I figured you might want to hear from a guy on this as well, so I asked my friend Justin, a sex educator in the UK about this. He’s got some sage words and a few practical suggestions if you do want to try to make this happen less:

Erections are unreliable creatures. Sometimes you can’t stop getting them when you don’t want them (on the bus, in class) and sometimes they go away when you most want them (when the heat is on when you’re having sex with some for the first time). So try not to worry too much about it. You’re a teenage guy, it’s normal.

It happens with older guys too. Apparently Jim Morrison used to have to strap his down on stage and Elvis got so turned on in his 1968 comeback special that he came in his leather jumpsuit (sadly he only had one of these and one of his assistants had to clean it every day).

If you really want to try and chill this out, it may help to wear more than one pair of underwear or more snug fitting pants can help to restrain your penis. Some guys tell me hey wear two pairs of trousers. Maybe try wearing jeans, if you’re not already, as they are a bit more rigid.

You might also want to consider wanking more in your down time. Masturbation is not at all harmful and you can do it as much as you like, so long as you don’t get sore, or hurt your wrist (tip: change hands). This might help you to release some sexual energy so you’re less likely to get a hard-on when you don’t want to. Perhaps Elvis should have wanked more….?

I’m going to leave you with a few links to look over to give you some extra info about your body, other people’s bodies, how sexual response works, and a piece that can help you learn how to communicate things like this with someone else. Hang in there: this, too, shall pass. In twenty or thirty years, you may even be one of those guys who complains that it did.

Analysis Law and Policy

After ‘Whole Woman’s Health’ Decision, Advocates Should Fight Ultrasound Laws With Science

Imani Gandy

A return to data should aid in dismantling other laws ungrounded in any real facts, such as Texas’s onerous "informed consent” law—HB 15—which forces women to get an ultrasound that they may neither need nor afford, and which imposes a 24-hour waiting period.

Whole Woman’s Health v. Hellerstedt, the landmark U.S. Supreme Court ruling striking down two provisions of Texas’ omnibus anti-abortion law, has changed the reproductive rights landscape in ways that will reverberate in courts around the country for years to come. It is no longer acceptable—at least in theory—for a state to announce that a particular restriction advances an interest in women’s health and to expect courts and the public to take them at their word.

In an opinion driven by science and data, Justice Stephen Breyer, writing for the majority in Whole Woman’s Health, weighed the costs and benefits of the two provisions of HB 2 at issue—the admitting privileges and ambulatory surgical center (ASC) requirements—and found them wanting. Texas had breezed through the Fifth Circuit without facing any real pushback on its manufactured claims that the two provisions advanced women’s health. Finally, Justice Breyer whipped out his figurative calculator and determined that those claims didn’t add up. For starters, Texas admitted that it didn’t know of a single instance where the admitting privileges requirement would have helped a woman get better treatment. And as for Texas’ claim that abortion should be performed in an ASC, Breyer pointed out that the state did not require the same of its midwifery clinics, and that childbirth is 14 times more likely to result in death.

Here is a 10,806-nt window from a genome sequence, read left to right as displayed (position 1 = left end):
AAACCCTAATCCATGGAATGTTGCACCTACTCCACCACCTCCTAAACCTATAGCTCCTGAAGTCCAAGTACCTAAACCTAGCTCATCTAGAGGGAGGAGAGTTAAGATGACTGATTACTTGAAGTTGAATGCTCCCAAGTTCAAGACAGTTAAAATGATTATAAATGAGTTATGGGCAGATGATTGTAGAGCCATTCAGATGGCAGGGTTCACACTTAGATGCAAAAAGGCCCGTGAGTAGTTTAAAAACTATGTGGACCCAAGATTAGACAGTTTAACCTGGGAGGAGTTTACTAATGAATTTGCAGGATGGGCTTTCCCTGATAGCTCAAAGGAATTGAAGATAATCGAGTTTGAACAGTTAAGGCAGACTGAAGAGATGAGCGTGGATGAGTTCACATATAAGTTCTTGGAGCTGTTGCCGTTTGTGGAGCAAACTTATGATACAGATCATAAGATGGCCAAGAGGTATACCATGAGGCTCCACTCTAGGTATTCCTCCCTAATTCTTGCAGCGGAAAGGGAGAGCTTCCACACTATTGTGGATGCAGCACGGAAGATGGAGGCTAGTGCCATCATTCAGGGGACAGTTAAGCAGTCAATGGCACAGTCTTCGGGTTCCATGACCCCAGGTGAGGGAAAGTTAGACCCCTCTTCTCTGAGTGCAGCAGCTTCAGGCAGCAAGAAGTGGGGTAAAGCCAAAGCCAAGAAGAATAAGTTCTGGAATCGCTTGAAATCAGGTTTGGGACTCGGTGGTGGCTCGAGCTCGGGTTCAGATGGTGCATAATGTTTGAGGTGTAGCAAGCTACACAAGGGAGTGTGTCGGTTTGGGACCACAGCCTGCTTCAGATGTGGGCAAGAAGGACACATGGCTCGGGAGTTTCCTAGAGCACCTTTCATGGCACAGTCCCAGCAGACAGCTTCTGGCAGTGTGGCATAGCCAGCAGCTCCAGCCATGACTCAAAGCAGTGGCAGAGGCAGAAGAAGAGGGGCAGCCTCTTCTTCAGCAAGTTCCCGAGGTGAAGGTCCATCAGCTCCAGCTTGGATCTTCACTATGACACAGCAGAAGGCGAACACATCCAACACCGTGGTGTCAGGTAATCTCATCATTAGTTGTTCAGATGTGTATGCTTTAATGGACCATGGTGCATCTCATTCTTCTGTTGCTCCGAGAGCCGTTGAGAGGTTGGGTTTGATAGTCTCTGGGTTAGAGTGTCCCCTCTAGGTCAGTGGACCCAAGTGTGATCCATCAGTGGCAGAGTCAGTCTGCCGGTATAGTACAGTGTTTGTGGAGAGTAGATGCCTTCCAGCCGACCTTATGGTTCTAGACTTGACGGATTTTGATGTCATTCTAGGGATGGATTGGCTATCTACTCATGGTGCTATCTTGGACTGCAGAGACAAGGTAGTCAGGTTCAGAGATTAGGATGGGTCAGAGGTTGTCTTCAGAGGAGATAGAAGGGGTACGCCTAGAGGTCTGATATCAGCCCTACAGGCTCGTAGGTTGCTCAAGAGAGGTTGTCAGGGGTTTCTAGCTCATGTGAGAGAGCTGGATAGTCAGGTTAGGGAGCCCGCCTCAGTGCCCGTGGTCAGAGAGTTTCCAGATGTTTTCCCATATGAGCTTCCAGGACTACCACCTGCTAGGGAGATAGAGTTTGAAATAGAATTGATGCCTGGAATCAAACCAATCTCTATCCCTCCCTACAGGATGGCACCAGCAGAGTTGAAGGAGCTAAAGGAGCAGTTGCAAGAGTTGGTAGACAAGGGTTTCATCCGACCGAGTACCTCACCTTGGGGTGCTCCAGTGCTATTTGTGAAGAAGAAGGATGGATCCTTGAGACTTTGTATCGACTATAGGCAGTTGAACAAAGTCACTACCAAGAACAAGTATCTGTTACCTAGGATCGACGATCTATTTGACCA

So now, as Justice Ruth Bader Ginsburg pointed out in the case’s concurring opinion, laws that “‘do little or nothing for health, but rather strew impediments to abortion’ cannot survive judicial inspection.” In other words, if a state says a restriction promotes women’s health and safety, that state will now have to prove it to the courts.

With this success under our belts, a similar return to science and data should aid in dismantling other laws ungrounded in any real facts, such as Texas’s onerous “informed consent” law—HB 15—which forces women to get an ultrasound that they may neither need nor afford, and which imposes a 24-hour waiting period.

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In Planned Parenthood v. Casey, the U.S. Supreme Court upheld parts of Pennsylvania’s “informed consent” law requiring abortion patients to receive a pamphlet developed by the state department of health, finding that it did not constitute an “undue burden” on the constitutional right to abortion. The basis? Protecting women’s mental health: “[I]n an attempt to ensure that a woman apprehends the full consequences of her decision, the State furthers the legitimate purpose of reducing the risk that a woman may elect an abortion, only to discover later, with devastating psychological consequences, that her decision was not fully informed.”